The results … well … here we are.
Pre-operatively, there were nurses and doctors and techies reviewing my history and prepping me for the morning’s events: inserting IV’s, electrode stickies stuck, assuring themselves that they knew that I knew what they were about to do, getting me down to underwear/flapping johnny and those one-size-fits-all ribbed slippers, on with my nursing bouffant cap, dentures out, jewelry off.
Diane sat next to me, and as usual, filled in the blanks where my mind drew them. There were many, as I was having trouble processing it all. (The brain has a wonderful capacity for performing a magician’s sleight-of-head under stress.)
The oncologist explained everything expertly, using a great metaphor/analogy of a tree and how its encircling bark mimicked the big doings in my chest interior. He did this while again showing us the offending lymph node on the computer screen, scrolling through the scan slices for a compelling trip around my heart’s descending aortic arch, and a bunch of other cool et ceteras.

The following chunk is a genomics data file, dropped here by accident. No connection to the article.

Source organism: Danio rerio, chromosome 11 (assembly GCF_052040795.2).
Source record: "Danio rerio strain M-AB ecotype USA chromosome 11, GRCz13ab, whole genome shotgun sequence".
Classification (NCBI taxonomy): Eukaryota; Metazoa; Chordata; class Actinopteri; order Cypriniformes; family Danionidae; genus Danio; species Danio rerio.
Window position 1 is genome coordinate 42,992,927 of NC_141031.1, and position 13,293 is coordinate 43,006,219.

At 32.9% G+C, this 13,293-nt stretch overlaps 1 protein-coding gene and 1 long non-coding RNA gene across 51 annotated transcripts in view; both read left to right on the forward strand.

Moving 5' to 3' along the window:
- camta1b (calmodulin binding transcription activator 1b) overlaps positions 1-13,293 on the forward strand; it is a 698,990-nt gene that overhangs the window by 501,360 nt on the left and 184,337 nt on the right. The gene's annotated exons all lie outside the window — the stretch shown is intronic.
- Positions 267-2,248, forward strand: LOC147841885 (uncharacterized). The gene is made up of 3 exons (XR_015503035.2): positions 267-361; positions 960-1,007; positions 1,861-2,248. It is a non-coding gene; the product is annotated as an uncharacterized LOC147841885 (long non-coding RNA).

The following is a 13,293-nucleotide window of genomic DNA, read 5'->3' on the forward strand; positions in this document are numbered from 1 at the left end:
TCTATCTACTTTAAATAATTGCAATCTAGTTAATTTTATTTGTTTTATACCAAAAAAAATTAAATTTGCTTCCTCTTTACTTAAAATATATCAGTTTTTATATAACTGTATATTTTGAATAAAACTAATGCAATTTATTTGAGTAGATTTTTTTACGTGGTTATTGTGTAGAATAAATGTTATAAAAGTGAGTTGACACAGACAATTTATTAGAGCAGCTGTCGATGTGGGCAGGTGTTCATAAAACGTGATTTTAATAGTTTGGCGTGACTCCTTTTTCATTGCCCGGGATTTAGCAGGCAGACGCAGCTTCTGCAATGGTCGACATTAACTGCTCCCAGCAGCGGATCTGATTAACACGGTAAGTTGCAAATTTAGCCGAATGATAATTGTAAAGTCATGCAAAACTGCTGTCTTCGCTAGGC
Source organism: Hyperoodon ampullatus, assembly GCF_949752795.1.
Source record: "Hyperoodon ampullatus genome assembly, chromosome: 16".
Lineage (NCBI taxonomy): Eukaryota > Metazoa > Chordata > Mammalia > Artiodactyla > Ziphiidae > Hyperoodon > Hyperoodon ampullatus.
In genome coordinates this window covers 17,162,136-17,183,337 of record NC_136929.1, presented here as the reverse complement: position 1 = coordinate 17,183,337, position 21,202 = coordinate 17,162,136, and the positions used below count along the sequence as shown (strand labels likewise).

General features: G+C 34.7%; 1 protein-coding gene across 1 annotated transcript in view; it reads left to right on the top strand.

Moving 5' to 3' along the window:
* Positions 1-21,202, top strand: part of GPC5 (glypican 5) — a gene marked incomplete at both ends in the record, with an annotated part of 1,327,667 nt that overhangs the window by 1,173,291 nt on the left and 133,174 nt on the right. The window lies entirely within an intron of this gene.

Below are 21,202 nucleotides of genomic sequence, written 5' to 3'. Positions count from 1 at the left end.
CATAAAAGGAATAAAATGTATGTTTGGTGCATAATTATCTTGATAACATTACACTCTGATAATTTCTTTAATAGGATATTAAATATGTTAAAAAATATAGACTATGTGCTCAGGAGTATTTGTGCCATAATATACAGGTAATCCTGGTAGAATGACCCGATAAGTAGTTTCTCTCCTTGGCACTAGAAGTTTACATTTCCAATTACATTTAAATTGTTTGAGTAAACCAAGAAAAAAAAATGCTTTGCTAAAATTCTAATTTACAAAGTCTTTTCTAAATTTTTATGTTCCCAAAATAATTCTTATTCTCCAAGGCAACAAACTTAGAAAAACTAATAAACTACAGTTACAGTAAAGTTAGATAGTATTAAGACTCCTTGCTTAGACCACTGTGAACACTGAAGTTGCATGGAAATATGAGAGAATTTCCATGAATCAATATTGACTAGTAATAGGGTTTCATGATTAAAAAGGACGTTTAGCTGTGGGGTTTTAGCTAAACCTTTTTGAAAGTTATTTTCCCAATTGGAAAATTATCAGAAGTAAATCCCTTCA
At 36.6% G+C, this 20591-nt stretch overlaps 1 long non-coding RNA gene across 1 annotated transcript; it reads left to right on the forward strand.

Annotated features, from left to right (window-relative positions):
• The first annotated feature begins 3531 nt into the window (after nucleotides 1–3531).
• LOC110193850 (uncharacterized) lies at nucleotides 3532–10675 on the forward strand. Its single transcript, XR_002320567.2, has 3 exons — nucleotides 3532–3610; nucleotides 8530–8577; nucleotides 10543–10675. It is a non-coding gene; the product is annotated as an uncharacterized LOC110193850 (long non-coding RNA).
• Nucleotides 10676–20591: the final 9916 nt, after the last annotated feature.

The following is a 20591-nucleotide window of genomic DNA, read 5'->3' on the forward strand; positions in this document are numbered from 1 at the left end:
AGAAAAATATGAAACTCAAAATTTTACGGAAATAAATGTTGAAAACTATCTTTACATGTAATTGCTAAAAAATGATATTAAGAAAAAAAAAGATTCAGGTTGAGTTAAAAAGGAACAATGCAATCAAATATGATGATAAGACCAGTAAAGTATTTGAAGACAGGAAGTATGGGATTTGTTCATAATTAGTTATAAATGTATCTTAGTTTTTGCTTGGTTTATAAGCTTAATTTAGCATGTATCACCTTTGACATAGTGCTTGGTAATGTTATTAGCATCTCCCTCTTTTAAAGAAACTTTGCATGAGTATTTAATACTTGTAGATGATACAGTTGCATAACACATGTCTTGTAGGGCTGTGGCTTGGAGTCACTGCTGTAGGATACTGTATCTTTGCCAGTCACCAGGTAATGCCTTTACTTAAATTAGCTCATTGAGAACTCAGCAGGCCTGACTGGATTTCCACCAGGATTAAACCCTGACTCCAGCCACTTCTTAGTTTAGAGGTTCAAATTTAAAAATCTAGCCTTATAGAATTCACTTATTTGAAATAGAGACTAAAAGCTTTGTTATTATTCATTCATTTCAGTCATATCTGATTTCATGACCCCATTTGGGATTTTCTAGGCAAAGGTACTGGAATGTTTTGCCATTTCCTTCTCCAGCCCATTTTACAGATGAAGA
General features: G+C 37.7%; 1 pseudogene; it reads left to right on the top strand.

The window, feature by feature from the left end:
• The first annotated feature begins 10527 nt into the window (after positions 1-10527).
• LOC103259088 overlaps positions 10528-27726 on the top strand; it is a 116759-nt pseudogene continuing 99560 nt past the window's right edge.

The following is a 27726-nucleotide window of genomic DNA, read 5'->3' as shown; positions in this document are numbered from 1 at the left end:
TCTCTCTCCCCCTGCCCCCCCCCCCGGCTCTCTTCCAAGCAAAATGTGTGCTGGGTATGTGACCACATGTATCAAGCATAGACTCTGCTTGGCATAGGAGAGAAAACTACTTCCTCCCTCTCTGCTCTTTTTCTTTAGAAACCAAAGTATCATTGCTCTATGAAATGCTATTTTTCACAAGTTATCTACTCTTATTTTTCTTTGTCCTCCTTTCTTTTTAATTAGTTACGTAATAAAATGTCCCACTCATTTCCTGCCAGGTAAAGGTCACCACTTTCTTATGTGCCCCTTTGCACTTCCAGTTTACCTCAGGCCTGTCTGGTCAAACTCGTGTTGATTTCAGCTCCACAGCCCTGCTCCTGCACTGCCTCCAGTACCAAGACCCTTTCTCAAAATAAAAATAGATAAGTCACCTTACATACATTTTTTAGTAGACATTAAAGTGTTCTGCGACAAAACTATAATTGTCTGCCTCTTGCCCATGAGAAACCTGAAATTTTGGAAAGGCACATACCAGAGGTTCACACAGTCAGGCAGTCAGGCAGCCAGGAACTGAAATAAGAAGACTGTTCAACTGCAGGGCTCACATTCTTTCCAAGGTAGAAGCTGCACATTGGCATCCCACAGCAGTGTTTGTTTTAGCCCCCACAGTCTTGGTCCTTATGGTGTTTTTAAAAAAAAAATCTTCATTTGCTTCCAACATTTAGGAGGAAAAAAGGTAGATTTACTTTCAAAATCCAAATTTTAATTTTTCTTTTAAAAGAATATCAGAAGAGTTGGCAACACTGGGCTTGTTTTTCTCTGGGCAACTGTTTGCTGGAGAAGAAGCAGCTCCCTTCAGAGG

The anesthesiologist, when she wasn’t distracting me with the facts of what would happen under her applications, talked about her winter power walking adventures with a like-minded Diane.
I felt quite pampered and reassured by it all.
Then, off we went through the maze of hallways to the operating room (everything’s a maze when you’re being wheeled around on your back).
Fast-forward: someone hovering behind me said “Here we go,” and the next thing I remember is where I am in that picture up there, emerging into a muddle head.
The nurse later told me that when I was returning to wakefulness, I kept asking “Where’s Baby Doll?” and everyone in post-op was hoping that I meant Diane. Ba-da-bing.
Another post-op nurse, in sworn secrecy, also said that the first thing I slurred/blurted in my anesthetized fog was “I told you God was a woman!” I vaguely remember a chorus of laughing female voices, but I could be wrong.
It’s why I became a nurse decades ago, just to embrace humor like that.
As for the the results? Well … preliminarily, not the best.
“Abnormal” cells found, and after my “tumor board” meets in the next couple days and fully evaluates the results, we’ll discuss options: revisiting chemo, radiation, possibly surgery.
I know what you’re thinking: should I buy season tickets to Fenway?
(See what I did there?)
More as we go, El